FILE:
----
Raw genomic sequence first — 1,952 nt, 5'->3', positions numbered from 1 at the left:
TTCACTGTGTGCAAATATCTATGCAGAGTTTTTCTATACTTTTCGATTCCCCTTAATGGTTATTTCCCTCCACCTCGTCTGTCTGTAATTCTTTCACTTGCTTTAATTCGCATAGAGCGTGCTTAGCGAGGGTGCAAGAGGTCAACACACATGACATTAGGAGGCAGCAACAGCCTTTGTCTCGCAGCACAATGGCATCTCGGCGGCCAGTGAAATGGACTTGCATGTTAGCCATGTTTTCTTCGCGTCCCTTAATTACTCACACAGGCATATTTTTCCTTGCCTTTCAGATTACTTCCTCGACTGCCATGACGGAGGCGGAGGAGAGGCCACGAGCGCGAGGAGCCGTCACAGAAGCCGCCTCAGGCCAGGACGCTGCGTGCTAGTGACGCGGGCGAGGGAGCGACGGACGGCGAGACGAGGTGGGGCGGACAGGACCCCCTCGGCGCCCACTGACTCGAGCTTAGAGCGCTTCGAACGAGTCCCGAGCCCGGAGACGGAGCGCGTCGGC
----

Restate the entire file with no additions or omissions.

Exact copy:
Raw genomic sequence first — 1,952 nt, 5'->3', positions numbered from 1 at the left:
TTCACTGTGTGCAAATATCTATGCAGAGTTTTTCTATACTTTTCGATTCCCCTTAATGGTTATTTCCCTCCACCTCGTCTGTCTGTAATTCTTTCACTTGCTTTAATTCGCATAGAGCGTGCTTAGCGAGGGTGCAAGAGGTCAACACACATGACATTAGGAGGCAGCAACAGCCTTTGTCTCGCAGCACAATGGCATCTCGGCGGCCAGTGAAATGGACTTGCATGTTAGCCATGTTTTCTTCGCGTCCCTTAATTACTCACACAGGCATATTTTTCCTTGCCTTTCAGATTACTTCCTCGACTGCCATGACGGAGGCGGAGGAGAGGCCACGAGCGCGAGGAGCCGTCACAGAAGCCGCCTCAGGCCAGGACGCTGCGTGCTAGTGACGCGGGCGAGGGAGCGACGGACGGCGAGACGAGGTGGGGCGGACAGGACCCCCTCGGCGCCCACTGACTCGAGCTTAGAGCGCTTCGAACGAGTCCCGAGCCCGGAGACGGAGCGCGTCGGC